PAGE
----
As a plan, it had its drawbacks, and he nearly got run over twice, but finally, Miss Penelope walked by and noticed what looked like a dog in distress — legs in the air, not long for this world.

The ‘lying on the back with the legs in the air’, turned out to be a good ploy because upside down he looked like a different dog to the one she would pet every week on her way home.

“Oh dear. You poor dog. What’s happened to you? Are you lost? Are you hurt?” said Penelope, who tended to ask a lot of questions when things got intense.

William opened one eye and tried to look as pathetic as possible, which was a challenge because he was well fed and a bit plump, it has to be said.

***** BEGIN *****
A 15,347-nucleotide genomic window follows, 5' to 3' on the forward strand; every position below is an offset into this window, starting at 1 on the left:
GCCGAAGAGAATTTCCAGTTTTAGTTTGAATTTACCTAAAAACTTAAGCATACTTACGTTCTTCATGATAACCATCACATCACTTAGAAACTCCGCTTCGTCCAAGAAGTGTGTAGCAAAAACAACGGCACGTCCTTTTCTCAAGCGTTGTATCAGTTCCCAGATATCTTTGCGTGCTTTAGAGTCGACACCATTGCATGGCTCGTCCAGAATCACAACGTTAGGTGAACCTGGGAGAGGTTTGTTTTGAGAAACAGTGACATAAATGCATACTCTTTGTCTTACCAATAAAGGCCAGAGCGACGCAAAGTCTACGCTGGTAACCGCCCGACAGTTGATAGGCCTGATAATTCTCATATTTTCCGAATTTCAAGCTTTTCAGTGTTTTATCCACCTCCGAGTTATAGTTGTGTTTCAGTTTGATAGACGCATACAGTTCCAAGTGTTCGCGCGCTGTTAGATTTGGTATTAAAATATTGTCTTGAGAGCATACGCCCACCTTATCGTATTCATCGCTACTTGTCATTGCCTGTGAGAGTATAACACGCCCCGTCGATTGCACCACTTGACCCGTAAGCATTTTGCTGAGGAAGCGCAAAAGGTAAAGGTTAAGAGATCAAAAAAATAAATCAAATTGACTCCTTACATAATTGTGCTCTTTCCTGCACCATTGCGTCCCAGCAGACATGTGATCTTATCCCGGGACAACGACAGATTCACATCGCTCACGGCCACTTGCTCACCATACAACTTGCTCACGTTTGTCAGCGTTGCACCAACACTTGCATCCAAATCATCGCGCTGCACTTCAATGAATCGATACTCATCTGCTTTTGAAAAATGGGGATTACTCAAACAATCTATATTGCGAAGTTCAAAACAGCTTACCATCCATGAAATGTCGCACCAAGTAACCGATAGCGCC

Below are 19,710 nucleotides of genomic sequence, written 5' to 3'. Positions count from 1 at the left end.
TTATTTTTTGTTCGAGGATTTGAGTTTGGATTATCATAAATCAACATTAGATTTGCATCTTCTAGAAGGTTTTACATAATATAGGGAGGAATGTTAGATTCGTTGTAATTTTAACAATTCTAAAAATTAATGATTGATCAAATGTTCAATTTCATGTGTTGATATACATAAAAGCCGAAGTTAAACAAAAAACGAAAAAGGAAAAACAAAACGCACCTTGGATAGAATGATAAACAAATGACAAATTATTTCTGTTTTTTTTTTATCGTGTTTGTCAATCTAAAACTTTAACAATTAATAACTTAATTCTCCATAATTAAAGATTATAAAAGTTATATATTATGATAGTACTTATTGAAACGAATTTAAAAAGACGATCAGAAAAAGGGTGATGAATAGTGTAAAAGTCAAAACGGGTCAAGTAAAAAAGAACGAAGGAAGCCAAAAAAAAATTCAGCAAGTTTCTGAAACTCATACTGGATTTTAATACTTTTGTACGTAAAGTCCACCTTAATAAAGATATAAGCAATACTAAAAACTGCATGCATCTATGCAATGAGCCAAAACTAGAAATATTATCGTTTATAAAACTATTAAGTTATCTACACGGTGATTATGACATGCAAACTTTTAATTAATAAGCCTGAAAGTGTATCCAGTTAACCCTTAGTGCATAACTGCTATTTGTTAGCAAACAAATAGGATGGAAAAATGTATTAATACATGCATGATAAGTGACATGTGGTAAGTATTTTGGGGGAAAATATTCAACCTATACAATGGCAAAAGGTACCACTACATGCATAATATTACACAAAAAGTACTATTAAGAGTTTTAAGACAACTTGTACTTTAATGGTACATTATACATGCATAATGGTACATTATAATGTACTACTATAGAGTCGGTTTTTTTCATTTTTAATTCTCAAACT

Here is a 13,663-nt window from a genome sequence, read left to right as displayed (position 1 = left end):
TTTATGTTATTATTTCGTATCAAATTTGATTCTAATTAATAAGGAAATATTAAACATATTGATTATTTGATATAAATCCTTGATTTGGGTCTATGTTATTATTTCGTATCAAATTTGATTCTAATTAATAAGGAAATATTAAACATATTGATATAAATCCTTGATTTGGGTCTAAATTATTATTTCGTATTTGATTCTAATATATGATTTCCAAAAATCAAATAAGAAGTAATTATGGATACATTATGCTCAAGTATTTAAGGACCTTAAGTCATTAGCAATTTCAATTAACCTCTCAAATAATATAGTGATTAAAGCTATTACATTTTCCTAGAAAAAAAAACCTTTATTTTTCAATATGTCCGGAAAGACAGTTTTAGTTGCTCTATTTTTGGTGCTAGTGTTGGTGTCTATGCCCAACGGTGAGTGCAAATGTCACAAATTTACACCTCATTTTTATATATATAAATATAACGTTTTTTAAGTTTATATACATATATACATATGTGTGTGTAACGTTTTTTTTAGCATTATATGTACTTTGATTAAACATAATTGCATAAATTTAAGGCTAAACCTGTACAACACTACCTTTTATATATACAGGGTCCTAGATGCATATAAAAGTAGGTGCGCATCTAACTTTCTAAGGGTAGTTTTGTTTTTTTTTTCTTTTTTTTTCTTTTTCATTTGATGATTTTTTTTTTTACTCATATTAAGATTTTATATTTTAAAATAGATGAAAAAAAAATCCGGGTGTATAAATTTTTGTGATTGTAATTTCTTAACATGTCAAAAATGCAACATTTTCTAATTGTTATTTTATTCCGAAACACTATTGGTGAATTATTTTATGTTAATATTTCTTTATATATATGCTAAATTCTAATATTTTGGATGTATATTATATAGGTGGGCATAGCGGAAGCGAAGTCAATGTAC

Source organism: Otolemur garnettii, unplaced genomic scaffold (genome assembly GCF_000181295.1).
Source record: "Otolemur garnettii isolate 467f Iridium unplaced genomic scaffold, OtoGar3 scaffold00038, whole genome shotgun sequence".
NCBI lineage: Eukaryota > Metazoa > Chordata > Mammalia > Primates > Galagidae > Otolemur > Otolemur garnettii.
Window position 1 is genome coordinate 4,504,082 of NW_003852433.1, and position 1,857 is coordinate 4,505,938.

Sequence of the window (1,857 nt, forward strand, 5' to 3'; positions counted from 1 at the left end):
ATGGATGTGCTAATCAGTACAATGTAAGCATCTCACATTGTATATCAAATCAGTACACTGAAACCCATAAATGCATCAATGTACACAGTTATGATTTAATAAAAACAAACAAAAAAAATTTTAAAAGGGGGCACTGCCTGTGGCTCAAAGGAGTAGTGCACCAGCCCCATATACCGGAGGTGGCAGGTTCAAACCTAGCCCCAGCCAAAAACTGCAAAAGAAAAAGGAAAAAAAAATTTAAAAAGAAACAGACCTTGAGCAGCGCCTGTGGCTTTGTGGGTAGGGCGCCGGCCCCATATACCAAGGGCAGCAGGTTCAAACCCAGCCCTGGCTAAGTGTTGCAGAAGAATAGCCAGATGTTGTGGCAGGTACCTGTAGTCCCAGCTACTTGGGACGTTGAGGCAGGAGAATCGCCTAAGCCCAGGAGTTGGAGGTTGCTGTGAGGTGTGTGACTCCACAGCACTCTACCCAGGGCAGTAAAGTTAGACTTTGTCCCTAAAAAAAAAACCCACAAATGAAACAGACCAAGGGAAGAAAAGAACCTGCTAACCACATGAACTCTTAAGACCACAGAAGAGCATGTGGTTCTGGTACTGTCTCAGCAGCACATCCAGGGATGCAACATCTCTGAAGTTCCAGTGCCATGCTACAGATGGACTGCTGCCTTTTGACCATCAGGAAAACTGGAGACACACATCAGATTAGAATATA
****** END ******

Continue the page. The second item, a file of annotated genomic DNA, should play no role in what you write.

Miss Penelope put her shopping down, and a bread roll fell out. It was all William could do not to leap on it.

He held his nerve, and Miss Penelope held his paw. It was then that he knew that passing up a crusty bread roll was well worth it. Her touch was gentle, and William went all wiggly inside.

“Do you think you can walk? I hope so because I doubt that I could carry you,” said Penelope.

William rolled onto his side and gradually got to his feet. He wobbled a bit just to press the point.

“Good dog,” said Penelope.

“Come,” she said, and William wobbled along beside her and her bag full of goodies until they reached her cottage.

Penelope showed him into the house and laid a blanket on the floor near the fireplace.

“This is a good spot for a tired dog to regain his composure,” she said as she lit the fire and made herself a cup of tea and put away her supplies.